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Ernst L. Freud

Ernst L. Freud was an Austrian architect and the fourth child of Austrian psychoanalyst Sigmund Freud and his German-born wife Martha Bernays. In honour of his wife, Ernst Freud added the initial L. to his name when he married in early 1920, making the middle initial stand for Lucie and not Ludwig as is assumed. Ernst Freud established his practice in Berlin in 1920 where a large number of his clients were doctors; the majority of his commissions were for houses and consulting rooms and he worked in an Art Deco style but by 1930 had begun to work in a modern style showing the influence of Mies van der Rohe. Examples of this include a cigarette factory in Berlin and a house for Dr. Frank in Geltow near Potsdam. Dr. Frank was a manager of Deutsche Bank until he was forced to give up his position in 1933 and into exile in 1938. In 1933 with the rise to power of the Nazis, Ernst Freud left Berlin for London where he settled in St. John's Wood, he secured a number of commissions for private houses and blocks of flats around Hampstead including the notable Frognal Close in 1938, Belvedere Court, Lyttelton Road and a consulting room for Melanie Klein.

Ernst Freud, his wife and children were naturalised British subjects at the end of August 1939. In 1938 Ernst Freud's parents and younger sister Anna Freud joined the family in London and moved into a house in Hampstead that Ernst remodelled including the creation of a glazed garden room; the house today is the Freud Museum. After Sigmund Freud's death in 1939, Ernst Freud organised the funeral arrangements at the Golders Green Crematorium, with Harrods of Knightsbridge as funeral directors. Ernst Freud later designed the marble plinth on which Sigmund Freud's urn was placed. Freud married daughter of Joseph Brasch, a wealthy Berlin corn merchant. Lucie had studied classical philology in Berlin and Munich, as well as art history with Heinrich Wölfflin in Munich. To honor his wife, Ernst Freud added the middle initial L, to his name. Ernst and Lucie had three sons: an ironmonger. Clement Freud wrote a memoir in which, according to journalist Harriet Lane, "there are a few moments when indignation or irritation surge to the surface.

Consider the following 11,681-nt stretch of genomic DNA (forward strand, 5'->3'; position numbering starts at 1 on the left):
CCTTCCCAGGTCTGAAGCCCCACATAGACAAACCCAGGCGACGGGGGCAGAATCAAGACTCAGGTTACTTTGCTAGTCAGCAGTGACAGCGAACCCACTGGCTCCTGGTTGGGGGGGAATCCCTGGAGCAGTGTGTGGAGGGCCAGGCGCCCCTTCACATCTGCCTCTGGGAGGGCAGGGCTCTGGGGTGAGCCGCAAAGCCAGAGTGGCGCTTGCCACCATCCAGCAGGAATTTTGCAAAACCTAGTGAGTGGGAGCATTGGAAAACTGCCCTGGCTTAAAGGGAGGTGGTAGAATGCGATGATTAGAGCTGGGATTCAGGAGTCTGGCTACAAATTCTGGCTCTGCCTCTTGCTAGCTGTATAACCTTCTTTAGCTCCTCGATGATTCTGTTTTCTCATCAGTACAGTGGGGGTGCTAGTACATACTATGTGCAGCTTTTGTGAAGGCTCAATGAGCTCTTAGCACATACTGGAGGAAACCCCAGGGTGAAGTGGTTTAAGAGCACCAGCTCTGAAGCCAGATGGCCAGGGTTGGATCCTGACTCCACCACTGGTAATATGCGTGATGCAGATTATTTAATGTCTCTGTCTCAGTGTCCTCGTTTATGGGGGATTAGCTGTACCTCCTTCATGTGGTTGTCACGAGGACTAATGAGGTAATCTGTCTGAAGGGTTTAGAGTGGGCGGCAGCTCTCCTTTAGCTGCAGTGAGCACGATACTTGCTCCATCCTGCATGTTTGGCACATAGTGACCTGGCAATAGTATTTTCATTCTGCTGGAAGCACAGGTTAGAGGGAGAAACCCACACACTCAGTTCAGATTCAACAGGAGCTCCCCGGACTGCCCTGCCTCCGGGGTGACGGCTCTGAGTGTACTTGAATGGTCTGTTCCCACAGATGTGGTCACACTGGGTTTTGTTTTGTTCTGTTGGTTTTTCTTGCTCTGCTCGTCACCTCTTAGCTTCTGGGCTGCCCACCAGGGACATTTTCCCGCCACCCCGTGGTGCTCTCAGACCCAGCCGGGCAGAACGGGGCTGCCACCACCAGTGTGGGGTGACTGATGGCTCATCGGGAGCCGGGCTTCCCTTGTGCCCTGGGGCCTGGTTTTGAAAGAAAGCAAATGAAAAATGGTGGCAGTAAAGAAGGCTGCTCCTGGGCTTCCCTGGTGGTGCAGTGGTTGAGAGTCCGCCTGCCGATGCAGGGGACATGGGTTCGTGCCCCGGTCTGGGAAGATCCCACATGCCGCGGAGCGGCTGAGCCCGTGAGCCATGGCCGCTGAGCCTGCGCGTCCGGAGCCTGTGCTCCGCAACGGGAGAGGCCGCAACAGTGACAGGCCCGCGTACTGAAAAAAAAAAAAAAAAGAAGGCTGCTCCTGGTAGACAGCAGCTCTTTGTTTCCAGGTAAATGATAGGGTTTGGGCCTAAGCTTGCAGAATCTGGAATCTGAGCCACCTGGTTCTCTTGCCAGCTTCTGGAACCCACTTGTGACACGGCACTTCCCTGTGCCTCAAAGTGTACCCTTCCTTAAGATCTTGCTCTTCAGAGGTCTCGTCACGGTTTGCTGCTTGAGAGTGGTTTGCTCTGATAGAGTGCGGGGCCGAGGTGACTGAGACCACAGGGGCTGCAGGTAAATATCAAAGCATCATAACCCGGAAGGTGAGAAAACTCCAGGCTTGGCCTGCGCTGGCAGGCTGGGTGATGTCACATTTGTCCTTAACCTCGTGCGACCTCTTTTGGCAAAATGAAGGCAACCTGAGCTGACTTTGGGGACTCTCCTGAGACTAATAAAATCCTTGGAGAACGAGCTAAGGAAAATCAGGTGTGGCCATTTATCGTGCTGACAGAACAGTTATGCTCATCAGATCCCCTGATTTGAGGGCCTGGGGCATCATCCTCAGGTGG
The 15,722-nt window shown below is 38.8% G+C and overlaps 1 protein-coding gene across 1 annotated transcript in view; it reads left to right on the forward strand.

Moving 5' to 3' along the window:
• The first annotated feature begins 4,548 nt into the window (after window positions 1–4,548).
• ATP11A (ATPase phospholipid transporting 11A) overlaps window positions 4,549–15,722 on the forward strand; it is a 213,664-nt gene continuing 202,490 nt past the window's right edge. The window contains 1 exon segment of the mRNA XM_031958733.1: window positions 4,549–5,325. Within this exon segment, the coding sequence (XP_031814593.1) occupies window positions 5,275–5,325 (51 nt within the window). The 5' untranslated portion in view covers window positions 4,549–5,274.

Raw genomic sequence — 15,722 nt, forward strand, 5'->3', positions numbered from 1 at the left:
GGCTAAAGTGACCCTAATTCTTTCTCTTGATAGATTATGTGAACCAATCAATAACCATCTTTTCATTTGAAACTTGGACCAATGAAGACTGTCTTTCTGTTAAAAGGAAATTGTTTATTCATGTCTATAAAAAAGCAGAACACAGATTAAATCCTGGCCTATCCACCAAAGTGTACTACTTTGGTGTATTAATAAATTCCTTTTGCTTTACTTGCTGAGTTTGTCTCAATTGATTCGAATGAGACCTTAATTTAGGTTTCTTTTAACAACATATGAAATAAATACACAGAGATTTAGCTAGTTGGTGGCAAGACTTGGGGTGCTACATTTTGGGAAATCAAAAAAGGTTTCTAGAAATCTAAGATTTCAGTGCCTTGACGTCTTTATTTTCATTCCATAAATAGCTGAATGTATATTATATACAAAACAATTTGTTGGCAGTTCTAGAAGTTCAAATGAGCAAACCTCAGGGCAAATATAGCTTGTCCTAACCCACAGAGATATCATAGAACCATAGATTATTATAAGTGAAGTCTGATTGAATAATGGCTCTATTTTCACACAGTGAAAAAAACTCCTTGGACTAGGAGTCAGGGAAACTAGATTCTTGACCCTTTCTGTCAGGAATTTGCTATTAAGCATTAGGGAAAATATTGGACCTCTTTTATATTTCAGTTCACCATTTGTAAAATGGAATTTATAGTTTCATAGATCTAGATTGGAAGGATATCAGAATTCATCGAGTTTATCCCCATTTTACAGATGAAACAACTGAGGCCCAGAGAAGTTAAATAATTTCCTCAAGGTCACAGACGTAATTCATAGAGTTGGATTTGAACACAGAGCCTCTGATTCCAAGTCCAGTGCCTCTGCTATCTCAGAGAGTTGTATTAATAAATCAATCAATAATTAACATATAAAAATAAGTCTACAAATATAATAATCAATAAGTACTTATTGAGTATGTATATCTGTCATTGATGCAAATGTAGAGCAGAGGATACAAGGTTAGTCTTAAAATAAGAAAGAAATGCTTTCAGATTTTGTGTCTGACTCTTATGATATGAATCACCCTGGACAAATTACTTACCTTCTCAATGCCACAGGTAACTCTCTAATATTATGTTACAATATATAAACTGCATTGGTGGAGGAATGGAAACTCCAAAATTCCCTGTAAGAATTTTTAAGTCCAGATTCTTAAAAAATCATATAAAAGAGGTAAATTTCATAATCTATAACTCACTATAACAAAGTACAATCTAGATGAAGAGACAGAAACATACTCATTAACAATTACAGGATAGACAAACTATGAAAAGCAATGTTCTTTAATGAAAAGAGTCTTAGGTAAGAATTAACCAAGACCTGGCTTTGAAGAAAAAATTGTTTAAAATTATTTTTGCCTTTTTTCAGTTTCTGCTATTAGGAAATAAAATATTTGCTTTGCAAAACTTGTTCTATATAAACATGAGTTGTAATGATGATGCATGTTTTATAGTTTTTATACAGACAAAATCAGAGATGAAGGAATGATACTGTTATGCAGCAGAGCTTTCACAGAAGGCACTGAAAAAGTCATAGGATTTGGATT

In conversation, he is prepared to go further. In the book, for instance, he fudges his parents' non-appearance at his 1950 church wedding to actress Jill Raymond. My interpretation had been, but he corrects me on this. They were asked but chose, as atheists, not to attend."Ernst Freud and his wife are buried in the "Freud Corner" at Golders Green Crematorium, London. Freud family Welter, Volker. Ernst L. Freud, Architect. New York: Berghahn Books. P. 34. ISBN 978-0-85745-233-7; the Freud Museum, London

Amir Tebenikhin

Amir Tebenikhin is a Kazakhstani pianist. He won the 1999 Vianna da Motta Competition - the last winner for 11 years when Akopova won the competition, he subsequently made his discographical debut for Naxos Records and performed at the Carnegie Hall, the Salle Pleyel and the Wigmore Hall. He ranked 6th at the inaugural edition of the Sendai International Music Competition, obtained a diploma at the 2003 Queen Elisabeth Music Competition and was awarded the 2004 Glasgow Competition's 3rd prize. In 2007 Tebenikhin won the Anton Rubinstein Competition and reached the semi-finals of the II Beethoven Competition in Bonn. Queen Elisabeth Music Competition Hamamatsu Competition Beethoven Competition Scottish International Piano Competition, Glasgow ArkivMusic

John Jennings (footballer)

John Jennings was an English professional footballer who played as a right half. Born in Platt Bridge, Jennings had worked as a railway fireman before beginning his footballing career with Wigan Borough, he joined First Division side Cardiff City in 1925, making his debut in a 3–2 defeat to Birmingham City on 10 October 1925. However, due to competition from several established players including Billy Hardy and Harry Wake, he made just one further appearance during the 1925–26 season in a 0–0 draw with Arsenal on 31 February 1926; the following season, Jennings did not make an appearance until the final three months of the season, being handed a chance at full back following an injury to Tom Watson, but impressed enough to displace Watson from the side. He became a permanent fixture in the first team at Ninian Park, featuring in every league match that the club played for nearly two years between February 1928 and January 1930, before he was sold to Middlesbrough as part of a triple transfer that included Joe Hillier and Fred Warren.

Jennings spent several years as club captain at Middlesbrough relinquishing the role to Tom Griffiths following his arrival from Bolton Wanderers in 1933, was selected in an FA XI for a tour of Canada in 1931. He signed for Bradford City in February 1937 from Preston North End, leaving the club in 1945 to become a trainer at Northampton Town. During his time with Bradford City he made 28 appearances in the Football League, 3 appearances in the FA Cup, he worked as a coach for the England national amateur football team and the Great Britain Olympic football team, working as a trainer for Norman Creek, Charles Hughes and Walter Winterbottom between 1952 and 1971. He worked as a trainer for player-manager Jimmy Armfield on an FA XI tour of Tahiti, New Zealand, Hong Kong and Thailand in 1969. Frost, Terry. Bradford City A Complete Record 1903-1988. Breedon Books Sport. ISBN 0-907969-38-0. Hayes, Dean; the Who's Who of Cardiff City. Breedon Books. ISBN 1-85983-462-0. Shepherd, Richard; the Definitive: Cardiff City F.

C. SoccerData Publications. ISBN 1-899468-17-X